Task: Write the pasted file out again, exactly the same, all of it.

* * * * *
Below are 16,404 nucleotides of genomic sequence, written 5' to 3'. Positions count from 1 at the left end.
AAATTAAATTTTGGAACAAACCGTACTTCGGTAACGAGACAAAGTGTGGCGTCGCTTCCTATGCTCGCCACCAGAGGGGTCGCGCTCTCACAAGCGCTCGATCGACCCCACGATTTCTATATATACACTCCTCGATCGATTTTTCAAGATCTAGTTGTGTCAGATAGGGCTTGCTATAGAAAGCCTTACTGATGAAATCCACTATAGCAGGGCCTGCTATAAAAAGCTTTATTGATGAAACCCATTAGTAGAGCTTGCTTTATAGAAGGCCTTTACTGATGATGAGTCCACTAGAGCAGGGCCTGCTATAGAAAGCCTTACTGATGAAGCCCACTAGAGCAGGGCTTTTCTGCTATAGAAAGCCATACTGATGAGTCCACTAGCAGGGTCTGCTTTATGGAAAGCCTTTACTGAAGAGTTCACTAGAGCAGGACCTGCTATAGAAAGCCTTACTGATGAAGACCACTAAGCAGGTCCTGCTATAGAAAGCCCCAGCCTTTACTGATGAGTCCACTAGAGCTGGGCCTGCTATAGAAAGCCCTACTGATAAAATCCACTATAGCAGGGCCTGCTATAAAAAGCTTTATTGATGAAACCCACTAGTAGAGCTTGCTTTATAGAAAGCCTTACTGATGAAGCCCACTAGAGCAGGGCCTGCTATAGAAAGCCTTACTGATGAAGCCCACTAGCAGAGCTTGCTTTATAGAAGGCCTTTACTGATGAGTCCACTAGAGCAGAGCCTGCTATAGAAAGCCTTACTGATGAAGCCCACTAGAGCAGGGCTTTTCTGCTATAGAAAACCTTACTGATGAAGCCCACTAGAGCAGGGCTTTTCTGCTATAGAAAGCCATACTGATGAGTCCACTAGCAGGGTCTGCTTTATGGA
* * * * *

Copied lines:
Below are 16,404 nucleotides of genomic sequence, written 5' to 3'. Positions count from 1 at the left end.
AAATTAAATTTTGGAACAAACCGTACTTCGGTAACGAGACAAAGTGTGGCGTCGCTTCCTATGCTCGCCACCAGAGGGGTCGCGCTCTCACAAGCGCTCGATCGACCCCACGATTTCTATATATACACTCCTCGATCGATTTTTCAAGATCTAGTTGTGTCAGATAGGGCTTGCTATAGAAAGCCTTACTGATGAAATCCACTATAGCAGGGCCTGCTATAAAAAGCTTTATTGATGAAACCCATTAGTAGAGCTTGCTTTATAGAAGGCCTTTACTGATGATGAGTCCACTAGAGCAGGGCCTGCTATAGAAAGCCTTACTGATGAAGCCCACTAGAGCAGGGCTTTTCTGCTATAGAAAGCCATACTGATGAGTCCACTAGCAGGGTCTGCTTTATGGAAAGCCTTTACTGAAGAGTTCACTAGAGCAGGACCTGCTATAGAAAGCCTTACTGATGAAGACCACTAAGCAGGTCCTGCTATAGAAAGCCCCAGCCTTTACTGATGAGTCCACTAGAGCTGGGCCTGCTATAGAAAGCCCTACTGATAAAATCCACTATAGCAGGGCCTGCTATAAAAAGCTTTATTGATGAAACCCACTAGTAGAGCTTGCTTTATAGAAAGCCTTACTGATGAAGCCCACTAGAGCAGGGCCTGCTATAGAAAGCCTTACTGATGAAGCCCACTAGCAGAGCTTGCTTTATAGAAGGCCTTTACTGATGAGTCCACTAGAGCAGAGCCTGCTATAGAAAGCCTTACTGATGAAGCCCACTAGAGCAGGGCTTTTCTGCTATAGAAAACCTTACTGATGAAGCCCACTAGAGCAGGGCTTTTCTGCTATAGAAAGCCATACTGATGAGTCCACTAGCAGGGTCTGCTTTATGGA